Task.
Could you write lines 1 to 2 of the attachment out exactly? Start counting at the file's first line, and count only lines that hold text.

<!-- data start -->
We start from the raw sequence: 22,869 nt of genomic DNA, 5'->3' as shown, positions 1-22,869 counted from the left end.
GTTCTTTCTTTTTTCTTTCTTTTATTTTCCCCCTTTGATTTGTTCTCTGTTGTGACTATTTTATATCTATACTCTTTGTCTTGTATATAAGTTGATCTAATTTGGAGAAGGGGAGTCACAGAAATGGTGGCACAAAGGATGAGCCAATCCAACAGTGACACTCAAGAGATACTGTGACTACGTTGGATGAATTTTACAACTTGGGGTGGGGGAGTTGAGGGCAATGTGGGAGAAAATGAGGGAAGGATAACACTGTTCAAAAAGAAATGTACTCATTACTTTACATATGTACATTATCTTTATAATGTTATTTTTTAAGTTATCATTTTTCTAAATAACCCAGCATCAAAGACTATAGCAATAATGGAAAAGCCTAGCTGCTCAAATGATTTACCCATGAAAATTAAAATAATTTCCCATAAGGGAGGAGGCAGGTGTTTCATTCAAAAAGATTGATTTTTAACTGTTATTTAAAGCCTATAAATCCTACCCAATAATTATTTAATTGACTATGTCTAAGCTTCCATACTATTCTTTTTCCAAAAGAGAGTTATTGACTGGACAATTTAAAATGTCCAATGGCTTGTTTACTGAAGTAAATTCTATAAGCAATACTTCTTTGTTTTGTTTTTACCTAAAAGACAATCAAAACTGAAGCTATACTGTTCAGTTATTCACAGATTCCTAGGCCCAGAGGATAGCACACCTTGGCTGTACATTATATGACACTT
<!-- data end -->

We start from the raw sequence: 22,869 nt of genomic DNA, 5'->3' as shown, positions 1-22,869 counted from the left end.
GTTCTTTCTTTTTTCTTTCTTTTATTTTCCCCCTTTGATTTGTTCTCTGTTGTGACTATTTTATATCTATACTCTTTGTCTTGTATATAAGTTGATCTAATTTGGAGAAGGGGAGTCACAGAAATGGTGGCACAAAGGATGAGCCAATCCAACAGTGACACTCAAGAGATACTGTGACTACGTTGGATGAATTTTACAACTTGGGGTGGGGGAGTTGAGGGCAATGTGGGAGAAAATGAGGGAAGGATAACACTGTTCAAAAAGAAATGTACTCATTACTTTACATATGTACATTATCTTTATAATGTTATTTTTTAAGTTATCATTTTTCTAAATAACCCAGCATCAAAGACTATAGCAATAATGGAAAAGCCTAGCTGCTCAAATGATTTACCCATGAAAATTAAAATAATTTCCCATAAGGGAGGAGGCAGGTGTTTCATTCAAAAAGATTGATTTTTAACTGTTATTTAAAGCCTATAAATCCTACCCAATAATTATTTAATTGACTATGTCTAAGCTTCCATACTATTCTTTTTCCAAAAGAGAGTTATTGACTGGACAATTTAAAATGTCCAATGGCTTGTTTACTGAAGTAAATTCTATAAGCAATACTTCTTTGTTTTGTTTTTACCTAAAAGACAATCAAAACTGAAGCTATACTGTTCAGTTATTCACAGATTCCTAGGCCCAGAGGATAGCACACCTTGGCTGTACATTATATGACACTT